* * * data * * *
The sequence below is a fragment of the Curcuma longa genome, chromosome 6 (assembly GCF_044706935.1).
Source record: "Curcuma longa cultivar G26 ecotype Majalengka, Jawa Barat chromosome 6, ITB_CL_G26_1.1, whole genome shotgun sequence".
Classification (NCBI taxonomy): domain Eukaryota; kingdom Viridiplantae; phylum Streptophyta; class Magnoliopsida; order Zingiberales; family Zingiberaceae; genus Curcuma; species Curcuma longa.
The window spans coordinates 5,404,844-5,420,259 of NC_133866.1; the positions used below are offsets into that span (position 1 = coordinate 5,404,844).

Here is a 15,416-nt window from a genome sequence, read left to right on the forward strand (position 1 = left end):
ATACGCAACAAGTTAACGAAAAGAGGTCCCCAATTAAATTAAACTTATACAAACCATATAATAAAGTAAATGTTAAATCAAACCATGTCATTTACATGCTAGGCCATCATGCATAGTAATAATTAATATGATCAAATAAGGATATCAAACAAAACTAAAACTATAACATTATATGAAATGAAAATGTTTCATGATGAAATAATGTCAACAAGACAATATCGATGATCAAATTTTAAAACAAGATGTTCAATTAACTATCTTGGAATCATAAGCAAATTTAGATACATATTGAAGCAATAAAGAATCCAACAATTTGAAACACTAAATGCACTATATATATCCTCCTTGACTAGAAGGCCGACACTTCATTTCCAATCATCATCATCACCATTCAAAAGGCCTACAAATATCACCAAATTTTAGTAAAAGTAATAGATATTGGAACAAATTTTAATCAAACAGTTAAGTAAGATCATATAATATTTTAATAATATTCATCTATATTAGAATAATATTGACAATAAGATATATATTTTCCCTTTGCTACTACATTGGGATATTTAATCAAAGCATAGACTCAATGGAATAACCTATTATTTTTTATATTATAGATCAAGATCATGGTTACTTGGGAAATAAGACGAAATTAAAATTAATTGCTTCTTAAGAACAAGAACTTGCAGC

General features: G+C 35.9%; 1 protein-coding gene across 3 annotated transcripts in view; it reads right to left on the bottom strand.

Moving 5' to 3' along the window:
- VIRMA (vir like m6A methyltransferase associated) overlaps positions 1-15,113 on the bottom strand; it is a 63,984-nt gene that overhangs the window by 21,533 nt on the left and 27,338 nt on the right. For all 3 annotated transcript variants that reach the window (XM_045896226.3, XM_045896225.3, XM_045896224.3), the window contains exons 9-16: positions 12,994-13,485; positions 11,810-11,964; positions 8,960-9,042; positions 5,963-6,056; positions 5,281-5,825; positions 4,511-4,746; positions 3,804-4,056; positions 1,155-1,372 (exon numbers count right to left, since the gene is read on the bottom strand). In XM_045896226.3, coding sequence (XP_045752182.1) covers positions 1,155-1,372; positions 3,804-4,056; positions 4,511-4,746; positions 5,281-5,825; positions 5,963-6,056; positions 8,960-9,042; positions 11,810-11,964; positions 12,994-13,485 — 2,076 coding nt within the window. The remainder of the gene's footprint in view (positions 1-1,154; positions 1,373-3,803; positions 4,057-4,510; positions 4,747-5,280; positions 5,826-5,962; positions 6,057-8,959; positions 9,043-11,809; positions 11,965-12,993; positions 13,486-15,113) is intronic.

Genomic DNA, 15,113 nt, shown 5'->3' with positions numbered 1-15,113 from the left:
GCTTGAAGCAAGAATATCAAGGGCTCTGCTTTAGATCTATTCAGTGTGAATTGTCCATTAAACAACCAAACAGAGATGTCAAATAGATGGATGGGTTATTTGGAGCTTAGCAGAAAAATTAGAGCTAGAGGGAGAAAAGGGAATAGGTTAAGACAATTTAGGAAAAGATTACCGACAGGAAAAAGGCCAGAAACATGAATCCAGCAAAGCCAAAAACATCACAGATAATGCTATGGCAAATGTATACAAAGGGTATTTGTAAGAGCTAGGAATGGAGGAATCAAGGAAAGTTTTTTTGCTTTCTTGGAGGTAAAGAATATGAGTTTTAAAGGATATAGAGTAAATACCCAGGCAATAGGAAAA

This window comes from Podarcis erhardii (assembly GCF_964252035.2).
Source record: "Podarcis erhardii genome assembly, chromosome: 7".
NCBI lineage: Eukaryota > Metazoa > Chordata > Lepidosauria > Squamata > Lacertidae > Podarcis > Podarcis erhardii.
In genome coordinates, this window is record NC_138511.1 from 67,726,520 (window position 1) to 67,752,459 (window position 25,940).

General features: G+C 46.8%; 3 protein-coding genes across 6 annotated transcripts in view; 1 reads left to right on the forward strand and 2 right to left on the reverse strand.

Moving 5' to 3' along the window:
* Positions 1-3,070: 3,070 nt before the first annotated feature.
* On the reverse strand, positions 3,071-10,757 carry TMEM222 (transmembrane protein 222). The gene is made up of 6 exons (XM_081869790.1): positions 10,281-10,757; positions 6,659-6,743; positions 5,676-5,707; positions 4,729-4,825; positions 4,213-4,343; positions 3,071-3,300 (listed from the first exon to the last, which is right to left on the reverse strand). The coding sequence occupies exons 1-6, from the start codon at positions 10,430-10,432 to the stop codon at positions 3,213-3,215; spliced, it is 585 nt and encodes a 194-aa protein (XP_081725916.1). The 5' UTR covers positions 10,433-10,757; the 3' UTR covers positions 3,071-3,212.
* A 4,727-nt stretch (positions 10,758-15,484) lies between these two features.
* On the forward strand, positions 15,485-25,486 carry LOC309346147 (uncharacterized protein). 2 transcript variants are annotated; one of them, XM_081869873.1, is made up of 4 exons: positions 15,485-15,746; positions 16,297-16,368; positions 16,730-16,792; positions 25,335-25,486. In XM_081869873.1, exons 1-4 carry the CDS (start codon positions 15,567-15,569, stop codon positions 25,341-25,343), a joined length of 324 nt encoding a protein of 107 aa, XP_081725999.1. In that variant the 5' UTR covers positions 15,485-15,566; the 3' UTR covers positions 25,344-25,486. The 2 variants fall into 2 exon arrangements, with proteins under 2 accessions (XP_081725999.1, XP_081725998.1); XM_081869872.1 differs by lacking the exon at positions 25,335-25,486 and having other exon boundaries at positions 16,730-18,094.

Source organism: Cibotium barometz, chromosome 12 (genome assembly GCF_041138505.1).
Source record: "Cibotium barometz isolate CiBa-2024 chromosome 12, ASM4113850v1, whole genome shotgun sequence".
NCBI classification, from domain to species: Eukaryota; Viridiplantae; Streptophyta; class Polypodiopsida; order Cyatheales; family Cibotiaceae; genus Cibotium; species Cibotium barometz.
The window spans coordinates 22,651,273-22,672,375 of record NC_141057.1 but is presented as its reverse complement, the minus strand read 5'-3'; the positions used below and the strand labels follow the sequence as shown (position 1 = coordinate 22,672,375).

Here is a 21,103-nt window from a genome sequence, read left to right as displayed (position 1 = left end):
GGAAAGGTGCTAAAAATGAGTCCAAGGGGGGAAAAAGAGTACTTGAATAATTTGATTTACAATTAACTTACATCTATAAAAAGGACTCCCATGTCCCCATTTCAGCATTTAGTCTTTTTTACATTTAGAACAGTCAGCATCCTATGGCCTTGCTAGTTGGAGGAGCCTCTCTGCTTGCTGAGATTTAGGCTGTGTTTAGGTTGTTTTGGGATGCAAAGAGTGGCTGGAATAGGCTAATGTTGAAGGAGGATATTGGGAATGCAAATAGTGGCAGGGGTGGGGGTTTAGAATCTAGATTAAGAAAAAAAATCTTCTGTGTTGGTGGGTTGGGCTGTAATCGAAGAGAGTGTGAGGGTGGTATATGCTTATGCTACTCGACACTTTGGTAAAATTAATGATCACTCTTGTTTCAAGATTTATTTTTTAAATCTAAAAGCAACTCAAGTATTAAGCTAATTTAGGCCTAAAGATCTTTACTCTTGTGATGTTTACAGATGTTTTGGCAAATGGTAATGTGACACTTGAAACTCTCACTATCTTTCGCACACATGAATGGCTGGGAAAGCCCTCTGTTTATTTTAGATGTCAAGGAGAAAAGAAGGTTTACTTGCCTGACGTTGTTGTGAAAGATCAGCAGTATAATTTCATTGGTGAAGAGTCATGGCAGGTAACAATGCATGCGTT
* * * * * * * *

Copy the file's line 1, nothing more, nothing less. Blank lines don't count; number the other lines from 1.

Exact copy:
The sequence below is a fragment of the Curcuma longa genome, chromosome 6 (assembly GCF_044706935.1).